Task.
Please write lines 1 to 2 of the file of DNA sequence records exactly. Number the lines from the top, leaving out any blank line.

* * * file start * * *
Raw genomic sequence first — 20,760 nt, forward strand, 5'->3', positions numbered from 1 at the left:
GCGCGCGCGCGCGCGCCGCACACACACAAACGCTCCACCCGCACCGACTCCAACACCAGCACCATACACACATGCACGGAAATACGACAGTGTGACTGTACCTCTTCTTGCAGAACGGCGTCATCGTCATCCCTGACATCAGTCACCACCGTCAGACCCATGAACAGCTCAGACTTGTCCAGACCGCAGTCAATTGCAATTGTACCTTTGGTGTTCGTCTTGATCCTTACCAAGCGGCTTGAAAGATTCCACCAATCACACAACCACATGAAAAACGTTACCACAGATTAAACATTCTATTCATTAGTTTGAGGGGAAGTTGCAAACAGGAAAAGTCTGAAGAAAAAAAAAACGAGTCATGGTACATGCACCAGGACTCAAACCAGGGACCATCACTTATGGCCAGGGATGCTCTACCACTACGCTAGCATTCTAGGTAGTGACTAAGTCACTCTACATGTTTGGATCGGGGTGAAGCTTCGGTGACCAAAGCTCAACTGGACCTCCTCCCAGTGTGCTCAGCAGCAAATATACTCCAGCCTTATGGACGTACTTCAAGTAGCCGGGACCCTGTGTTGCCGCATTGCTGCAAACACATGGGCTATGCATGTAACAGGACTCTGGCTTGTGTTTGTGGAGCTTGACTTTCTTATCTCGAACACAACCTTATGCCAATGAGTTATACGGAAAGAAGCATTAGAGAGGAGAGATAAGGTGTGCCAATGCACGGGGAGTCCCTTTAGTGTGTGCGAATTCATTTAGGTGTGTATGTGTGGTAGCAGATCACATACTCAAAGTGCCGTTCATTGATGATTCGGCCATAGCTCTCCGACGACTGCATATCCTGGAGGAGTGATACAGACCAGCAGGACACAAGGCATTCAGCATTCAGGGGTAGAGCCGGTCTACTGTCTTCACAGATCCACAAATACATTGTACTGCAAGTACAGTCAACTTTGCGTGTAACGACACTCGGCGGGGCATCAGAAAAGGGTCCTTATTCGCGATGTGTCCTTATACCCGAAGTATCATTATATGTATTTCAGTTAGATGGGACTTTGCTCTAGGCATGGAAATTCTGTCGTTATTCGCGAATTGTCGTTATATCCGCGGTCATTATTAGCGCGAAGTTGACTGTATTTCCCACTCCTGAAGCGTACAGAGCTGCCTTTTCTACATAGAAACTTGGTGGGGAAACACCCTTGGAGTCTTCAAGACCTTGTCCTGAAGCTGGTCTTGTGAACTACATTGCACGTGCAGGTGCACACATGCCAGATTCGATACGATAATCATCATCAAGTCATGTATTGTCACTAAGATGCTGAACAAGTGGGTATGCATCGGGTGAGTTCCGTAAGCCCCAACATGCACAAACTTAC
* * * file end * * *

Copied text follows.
Raw genomic sequence first — 20,760 nt, forward strand, 5'->3', positions numbered from 1 at the left:
GCGCGCGCGCGCGCGCCGCACACACACAAACGCTCCACCCGCACCGACTCCAACACCAGCACCATACACACATGCACGGAAATACGACAGTGTGACTGTACCTCTTCTTGCAGAACGGCGTCATCGTCATCCCTGACATCAGTCACCACCGTCAGACCCATGAACAGCTCAGACTTGTCCAGACCGCAGTCAATTGCAATTGTACCTTTGGTGTTCGTCTTGATCCTTACCAAGCGGCTTGAAAGATTCCACCAATCACACAACCACATGAAAAACGTTACCACAGATTAAACATTCTATTCATTAGTTTGAGGGGAAGTTGCAAACAGGAAAAGTCTGAAGAAAAAAAAAACGAGTCATGGTACATGCACCAGGACTCAAACCAGGGACCATCACTTATGGCCAGGGATGCTCTACCACTACGCTAGCATTCTAGGTAGTGACTAAGTCACTCTACATGTTTGGATCGGGGTGAAGCTTCGGTGACCAAAGCTCAACTGGACCTCCTCCCAGTGTGCTCAGCAGCAAATATACTCCAGCCTTATGGACGTACTTCAAGTAGCCGGGACCCTGTGTTGCCGCATTGCTGCAAACACATGGGCTATGCATGTAACAGGACTCTGGCTTGTGTTTGTGGAGCTTGACTTTCTTATCTCGAACACAACCTTATGCCAATGAGTTATACGGAAAGAAGCATTAGAGAGGAGAGATAAGGTGTGCCAATGCACGGGGAGTCCCTTTAGTGTGTGCGAATTCATTTAGGTGTGTATGTGTGGTAGCAGATCACATACTCAAAGTGCCGTTCATTGATGATTCGGCCATAGCTCTCCGACGACTGCATATCCTGGAGGAGTGATACAGACCAGCAGGACACAAGGCATTCAGCATTCAGGGGTAGAGCCGGTCTACTGTCTTCACAGATCCACAAATACATTGTACTGCAAGTACAGTCAACTTTGCGTGTAACGACACTCGGCGGGGCATCAGAAAAGGGTCCTTATTCGCGATGTGTCCTTATACCCGAAGTATCATTATATGTATTTCAGTTAGATGGGACTTTGCTCTAGGCATGGAAATTCTGTCGTTATTCGCGAATTGTCGTTATATCCGCGGTCATTATTAGCGCGAAGTTGACTGTATTTCCCACTCCTGAAGCGTACAGAGCTGCCTTTTCTACATAGAAACTTGGTGGGGAAACACCCTTGGAGTCTTCAAGACCTTGTCCTGAAGCTGGTCTTGTGAACTACATTGCACGTGCAGGTGCACACATGCCAGATTCGATACGATAATCATCATCAAGTCATGTATTGTCACTAAGATGCTGAACAAGTGGGTATGCATCGGGTGAGTTCCGTAAGCCCCAACATGCACAAACTTAC